The following table depicts both major and minor limiting site features.

 

Table 11.1:  Site Limitations

 

SITE FEATURE

NO LIMITATION

MINOR LIMITATION

MAJOR LIMITATION

Flood potential (new systems)

Total system above 1:100 year flood level

Treatment System above 1:100.

Disposal area above 1:20 flood level

Treatment system below 1:100 year flood level[p3] 

Flood potential (existing systems)

Total system above 1:100 year flood level

Treatment System above 1:100.

Disposal area above 1:20 flood

Treatment system below 1:100 year flood

Signs of erosion

None

Some/Slight

Yes

Slope

0 – 10%

10% - 20%

> 20%

Exposure water run-off

Low

Moderate

High

Site Drainage (Surface dampness)

None

Slight

Yes

Exposure to sun

High(not in shadow)

Moderate (some shadow)

Low (no direct sunlight)

Exposure to wind

Moderate

Moderate

Low

Compliance with nominated buffer distances

Yes

 

No

Filled earth

No fill

Fill present

 

Rocks and rock outcrops (% of land surface containing rocks >200mm diameter)

<10%

10-20%

>20%

Source: Environment Health Protection Guidelines (modified)

 

Each of these site features will be considered on applications to install any on-site disposal system.


11.2     BUFFER DISTANCES

 

It is necessary, when installing on-site disposal systems, to ensure that sufficient viable land is left for such practices as clothes drying and recreation within the yard as well as a reserve area for future disposal of effluent on each premise. Associated with this are buffer zones around the disposal field to minimise impacts on the surrounding environment and to reduce the potential for human contact with wastewater. The recommended buffer zones under the guidelines for all land application areas are:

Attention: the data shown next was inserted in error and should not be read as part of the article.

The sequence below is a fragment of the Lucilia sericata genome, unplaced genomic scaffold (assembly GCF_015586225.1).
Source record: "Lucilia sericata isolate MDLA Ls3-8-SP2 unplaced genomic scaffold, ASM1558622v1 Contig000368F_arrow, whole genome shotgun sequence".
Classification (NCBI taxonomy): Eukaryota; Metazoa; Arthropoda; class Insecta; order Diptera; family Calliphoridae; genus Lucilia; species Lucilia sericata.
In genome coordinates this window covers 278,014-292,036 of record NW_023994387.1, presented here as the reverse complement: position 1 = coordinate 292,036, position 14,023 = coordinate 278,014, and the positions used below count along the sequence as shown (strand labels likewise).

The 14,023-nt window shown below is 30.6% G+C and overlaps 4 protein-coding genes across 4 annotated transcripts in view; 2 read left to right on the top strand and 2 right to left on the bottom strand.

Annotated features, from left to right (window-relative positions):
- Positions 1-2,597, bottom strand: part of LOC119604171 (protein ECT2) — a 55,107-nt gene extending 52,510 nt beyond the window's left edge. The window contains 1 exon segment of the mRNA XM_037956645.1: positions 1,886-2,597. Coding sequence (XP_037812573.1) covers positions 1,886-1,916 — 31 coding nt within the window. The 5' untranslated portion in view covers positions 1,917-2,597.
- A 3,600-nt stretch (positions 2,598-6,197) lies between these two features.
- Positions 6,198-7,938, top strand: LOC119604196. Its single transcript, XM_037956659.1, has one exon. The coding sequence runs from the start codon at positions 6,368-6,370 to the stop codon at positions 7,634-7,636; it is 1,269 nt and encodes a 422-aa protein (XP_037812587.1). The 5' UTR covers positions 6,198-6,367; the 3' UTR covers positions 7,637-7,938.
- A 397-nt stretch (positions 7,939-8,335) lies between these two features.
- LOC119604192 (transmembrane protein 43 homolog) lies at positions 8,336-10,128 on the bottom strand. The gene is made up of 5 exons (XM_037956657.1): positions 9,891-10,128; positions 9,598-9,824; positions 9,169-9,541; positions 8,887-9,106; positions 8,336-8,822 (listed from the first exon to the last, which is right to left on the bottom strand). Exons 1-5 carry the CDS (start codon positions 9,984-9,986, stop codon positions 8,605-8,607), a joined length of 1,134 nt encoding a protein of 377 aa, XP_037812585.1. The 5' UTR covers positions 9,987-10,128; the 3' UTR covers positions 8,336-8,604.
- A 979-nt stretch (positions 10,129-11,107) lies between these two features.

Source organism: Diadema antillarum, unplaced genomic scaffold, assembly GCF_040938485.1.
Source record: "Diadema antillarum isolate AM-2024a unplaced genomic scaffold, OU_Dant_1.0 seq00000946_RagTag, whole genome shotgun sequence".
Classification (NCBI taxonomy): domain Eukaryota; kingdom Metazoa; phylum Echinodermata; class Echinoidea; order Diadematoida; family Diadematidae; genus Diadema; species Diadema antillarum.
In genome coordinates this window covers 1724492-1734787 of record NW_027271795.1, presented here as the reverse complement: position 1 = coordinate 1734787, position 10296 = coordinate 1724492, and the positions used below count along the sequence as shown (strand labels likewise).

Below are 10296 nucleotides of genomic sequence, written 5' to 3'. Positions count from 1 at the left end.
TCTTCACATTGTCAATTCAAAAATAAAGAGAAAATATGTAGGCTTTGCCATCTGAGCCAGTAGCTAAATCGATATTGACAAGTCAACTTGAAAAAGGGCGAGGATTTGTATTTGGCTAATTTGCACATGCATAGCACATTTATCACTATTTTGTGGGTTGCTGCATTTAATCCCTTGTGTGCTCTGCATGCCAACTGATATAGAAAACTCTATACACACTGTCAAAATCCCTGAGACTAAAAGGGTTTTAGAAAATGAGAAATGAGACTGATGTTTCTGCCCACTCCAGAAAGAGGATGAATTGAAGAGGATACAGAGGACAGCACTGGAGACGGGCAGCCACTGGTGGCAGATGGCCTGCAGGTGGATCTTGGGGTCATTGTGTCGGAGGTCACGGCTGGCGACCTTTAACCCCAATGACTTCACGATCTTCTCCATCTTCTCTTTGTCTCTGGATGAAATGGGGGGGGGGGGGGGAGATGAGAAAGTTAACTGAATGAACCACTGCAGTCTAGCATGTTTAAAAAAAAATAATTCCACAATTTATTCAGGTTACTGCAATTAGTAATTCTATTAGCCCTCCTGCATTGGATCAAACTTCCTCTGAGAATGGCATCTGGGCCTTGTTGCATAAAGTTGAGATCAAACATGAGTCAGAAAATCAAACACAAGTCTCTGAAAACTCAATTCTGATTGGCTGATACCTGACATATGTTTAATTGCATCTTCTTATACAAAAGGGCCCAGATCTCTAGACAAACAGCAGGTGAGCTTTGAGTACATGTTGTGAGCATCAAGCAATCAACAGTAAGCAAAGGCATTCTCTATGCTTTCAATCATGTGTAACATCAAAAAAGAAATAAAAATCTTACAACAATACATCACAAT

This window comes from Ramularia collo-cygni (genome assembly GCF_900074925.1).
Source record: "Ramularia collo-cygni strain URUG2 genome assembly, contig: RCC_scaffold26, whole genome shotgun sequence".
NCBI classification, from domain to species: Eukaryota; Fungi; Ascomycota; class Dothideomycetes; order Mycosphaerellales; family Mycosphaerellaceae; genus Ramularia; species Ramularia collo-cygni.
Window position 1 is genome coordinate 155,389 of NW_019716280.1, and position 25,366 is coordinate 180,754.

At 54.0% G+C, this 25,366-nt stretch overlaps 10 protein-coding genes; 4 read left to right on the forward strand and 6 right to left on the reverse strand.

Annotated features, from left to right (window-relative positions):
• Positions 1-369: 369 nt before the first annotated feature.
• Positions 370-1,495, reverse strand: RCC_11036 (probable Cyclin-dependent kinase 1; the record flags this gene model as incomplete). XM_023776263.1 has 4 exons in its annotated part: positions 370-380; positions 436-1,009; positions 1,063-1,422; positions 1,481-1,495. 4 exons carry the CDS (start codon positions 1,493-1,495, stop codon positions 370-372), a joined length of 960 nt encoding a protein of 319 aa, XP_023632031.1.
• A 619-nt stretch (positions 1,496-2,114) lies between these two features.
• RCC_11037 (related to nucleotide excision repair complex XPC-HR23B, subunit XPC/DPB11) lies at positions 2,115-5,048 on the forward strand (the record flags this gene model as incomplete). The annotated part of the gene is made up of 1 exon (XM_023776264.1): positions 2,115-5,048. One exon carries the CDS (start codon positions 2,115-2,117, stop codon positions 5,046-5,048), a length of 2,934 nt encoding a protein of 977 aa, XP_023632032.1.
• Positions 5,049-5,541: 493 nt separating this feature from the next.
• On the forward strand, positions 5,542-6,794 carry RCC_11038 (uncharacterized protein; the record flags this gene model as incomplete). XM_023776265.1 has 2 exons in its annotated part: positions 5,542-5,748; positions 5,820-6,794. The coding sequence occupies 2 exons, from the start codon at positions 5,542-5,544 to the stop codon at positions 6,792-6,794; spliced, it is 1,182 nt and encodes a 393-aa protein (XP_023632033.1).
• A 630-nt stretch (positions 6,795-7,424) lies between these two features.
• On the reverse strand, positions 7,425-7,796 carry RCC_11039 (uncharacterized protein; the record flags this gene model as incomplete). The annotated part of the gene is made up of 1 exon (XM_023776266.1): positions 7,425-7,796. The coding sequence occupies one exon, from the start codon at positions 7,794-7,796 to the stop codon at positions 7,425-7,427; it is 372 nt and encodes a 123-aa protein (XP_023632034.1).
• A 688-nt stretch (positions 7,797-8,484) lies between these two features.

¨          100 metres to a permanent surface water (eg river, streams, lakes etc).

 

¨          250 metres to domestic ground water wells, bores and spear pumps.

 

¨          40 metres to other waters (eg dams, intermittent waterways and drainage channels, etc).

 

In addition to the above the following buffer distances apply as appropriate:

 

Tertiary Treatment Systems:

 

¨          Six (6) metres down gradient it to swimming pools, property boundaries, driveways and building.

 

¨          Three (3) metres to paths and walkways and up gradient to driveways and property boundaries.

 

¨          Three (3) metres from edge of disposal area to boundaries at same contour level as the disposal area.

 

Note: Surface disposal of effluent within Nambucca Shire is not permitted

 

Primary and Secondary Treatment Systems:

 

¨          Twelve (12) metres if area up gradient of property boundary.